The five new zones we have access to in the expansion are all very well themed and designed. Shadowlands’ aesthetic is all about extremes and Blizzard has done a great job of making every entrance to each zone feel different and pack some serious wow factor (pun intended). The first time you fly into Bastion and see the rolling plains of light golden fields is pretty stunning. The electric guitar that kicks in when you reach Maldraxxus is absolutely perfect for the zone. Sometimes you should stop and take a look at around at the amazing environments you’re wandering through.
So once you’ve reached the new level cap of 60 what is there to do? First things first you will choose a covenant to ally yourself with. The Night Fae, The Kyrian, The Venthyr or The Maldraxxi. Each of these covenants has unique weapons, armour and quests for you to indulge in. So the best way to get all of this expansion’s story is to play through each covenant’s questing campaign. These covenants also come with their own abilities for each class. My Venthyr Demon Hunter gets a new brand that increases the damage enemies take, which isn’t all that exciting. My Night Fae Warrior gets a dope cone attack that blasts out a bunch of nature damage and leaves a damaging AOE zone.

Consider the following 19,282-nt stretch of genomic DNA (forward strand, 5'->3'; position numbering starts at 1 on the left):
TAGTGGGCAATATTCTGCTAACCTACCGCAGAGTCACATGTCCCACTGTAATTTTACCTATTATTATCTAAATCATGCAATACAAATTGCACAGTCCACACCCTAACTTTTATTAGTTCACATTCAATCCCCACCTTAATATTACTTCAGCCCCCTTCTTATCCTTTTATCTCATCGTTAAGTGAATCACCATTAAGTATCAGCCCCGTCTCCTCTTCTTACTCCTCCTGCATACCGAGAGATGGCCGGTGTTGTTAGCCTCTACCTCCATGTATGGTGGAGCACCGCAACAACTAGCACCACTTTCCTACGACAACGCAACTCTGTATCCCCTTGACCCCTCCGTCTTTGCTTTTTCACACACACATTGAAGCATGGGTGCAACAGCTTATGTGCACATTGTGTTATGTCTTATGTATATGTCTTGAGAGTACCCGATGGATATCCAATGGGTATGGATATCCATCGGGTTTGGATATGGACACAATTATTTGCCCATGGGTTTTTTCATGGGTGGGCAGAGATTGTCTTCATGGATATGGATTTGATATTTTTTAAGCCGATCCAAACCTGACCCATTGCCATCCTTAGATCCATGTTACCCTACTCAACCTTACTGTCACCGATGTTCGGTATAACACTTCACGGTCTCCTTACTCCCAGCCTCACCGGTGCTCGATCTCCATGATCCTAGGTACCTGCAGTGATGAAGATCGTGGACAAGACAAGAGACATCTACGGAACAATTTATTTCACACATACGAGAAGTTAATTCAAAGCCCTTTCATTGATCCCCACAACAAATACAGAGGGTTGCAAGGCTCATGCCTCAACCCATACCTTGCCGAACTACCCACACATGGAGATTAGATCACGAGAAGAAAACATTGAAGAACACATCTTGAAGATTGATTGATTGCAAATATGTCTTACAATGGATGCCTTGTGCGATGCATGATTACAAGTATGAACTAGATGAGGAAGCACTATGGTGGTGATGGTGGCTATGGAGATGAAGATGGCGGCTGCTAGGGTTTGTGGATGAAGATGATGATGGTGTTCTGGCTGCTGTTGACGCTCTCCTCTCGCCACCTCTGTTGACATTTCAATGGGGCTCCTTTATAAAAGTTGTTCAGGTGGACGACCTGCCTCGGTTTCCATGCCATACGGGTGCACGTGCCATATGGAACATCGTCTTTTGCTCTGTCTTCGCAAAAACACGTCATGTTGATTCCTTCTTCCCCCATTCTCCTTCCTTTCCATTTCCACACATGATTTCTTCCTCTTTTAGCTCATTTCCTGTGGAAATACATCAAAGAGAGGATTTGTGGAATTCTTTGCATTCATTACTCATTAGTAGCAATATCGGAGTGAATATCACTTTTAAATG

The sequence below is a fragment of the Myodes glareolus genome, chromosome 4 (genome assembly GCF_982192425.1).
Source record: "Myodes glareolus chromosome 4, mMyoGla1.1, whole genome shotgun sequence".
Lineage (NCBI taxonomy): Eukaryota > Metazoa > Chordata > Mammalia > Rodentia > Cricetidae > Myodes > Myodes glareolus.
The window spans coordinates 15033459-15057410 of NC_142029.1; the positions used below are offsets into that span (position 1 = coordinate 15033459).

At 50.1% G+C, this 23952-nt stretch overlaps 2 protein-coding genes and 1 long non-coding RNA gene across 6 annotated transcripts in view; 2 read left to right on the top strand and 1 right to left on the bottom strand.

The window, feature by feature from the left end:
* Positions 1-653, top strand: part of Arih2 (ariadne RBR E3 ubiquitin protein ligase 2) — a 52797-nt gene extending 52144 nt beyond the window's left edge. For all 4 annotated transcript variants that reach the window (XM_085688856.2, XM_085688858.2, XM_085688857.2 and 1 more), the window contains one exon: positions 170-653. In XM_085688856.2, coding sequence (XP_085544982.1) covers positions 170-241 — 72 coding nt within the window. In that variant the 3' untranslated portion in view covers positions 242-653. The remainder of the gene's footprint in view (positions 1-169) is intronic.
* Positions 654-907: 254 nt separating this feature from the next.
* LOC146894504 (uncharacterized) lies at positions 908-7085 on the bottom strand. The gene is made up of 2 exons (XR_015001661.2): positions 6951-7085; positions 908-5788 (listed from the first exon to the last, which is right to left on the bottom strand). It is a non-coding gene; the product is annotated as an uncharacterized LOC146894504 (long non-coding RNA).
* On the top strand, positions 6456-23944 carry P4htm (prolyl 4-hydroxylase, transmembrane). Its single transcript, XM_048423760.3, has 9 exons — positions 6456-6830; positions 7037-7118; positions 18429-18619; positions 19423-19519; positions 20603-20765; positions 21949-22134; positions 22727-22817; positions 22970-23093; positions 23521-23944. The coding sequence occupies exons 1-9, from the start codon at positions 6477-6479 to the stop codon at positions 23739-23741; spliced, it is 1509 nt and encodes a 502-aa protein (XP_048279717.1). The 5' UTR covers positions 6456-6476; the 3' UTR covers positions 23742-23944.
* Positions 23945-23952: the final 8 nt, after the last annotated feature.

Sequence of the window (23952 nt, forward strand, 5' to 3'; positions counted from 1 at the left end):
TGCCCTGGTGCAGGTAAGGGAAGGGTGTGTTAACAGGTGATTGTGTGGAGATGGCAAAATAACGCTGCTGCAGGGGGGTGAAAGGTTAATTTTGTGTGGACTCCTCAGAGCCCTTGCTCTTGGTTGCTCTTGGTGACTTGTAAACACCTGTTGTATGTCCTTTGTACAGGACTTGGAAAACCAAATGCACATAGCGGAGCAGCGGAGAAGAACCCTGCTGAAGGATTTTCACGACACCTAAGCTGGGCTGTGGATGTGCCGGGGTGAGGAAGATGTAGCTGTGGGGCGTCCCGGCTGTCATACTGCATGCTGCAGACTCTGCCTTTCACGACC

There’s a lot of problems with balance for the covenant abilities right now. If you’re intending to be a hardcore raider or PVPer you’re probably going to need to google which is best for your class.
An add-on to the covenant system is the revamped adventure/mission system. Blizzard has been working since Warlords of Draenor to give you a system that reflects your character’s status and power on Azeroth. Your character is a great adventurer who has fought off countless threats to Azeroth. You’re not just some joe off the street, you are the Champion of The Horde/ The Alliance/Azeroth. The system Blizzard came up with is a system where you send out lackies to go do jobs for you.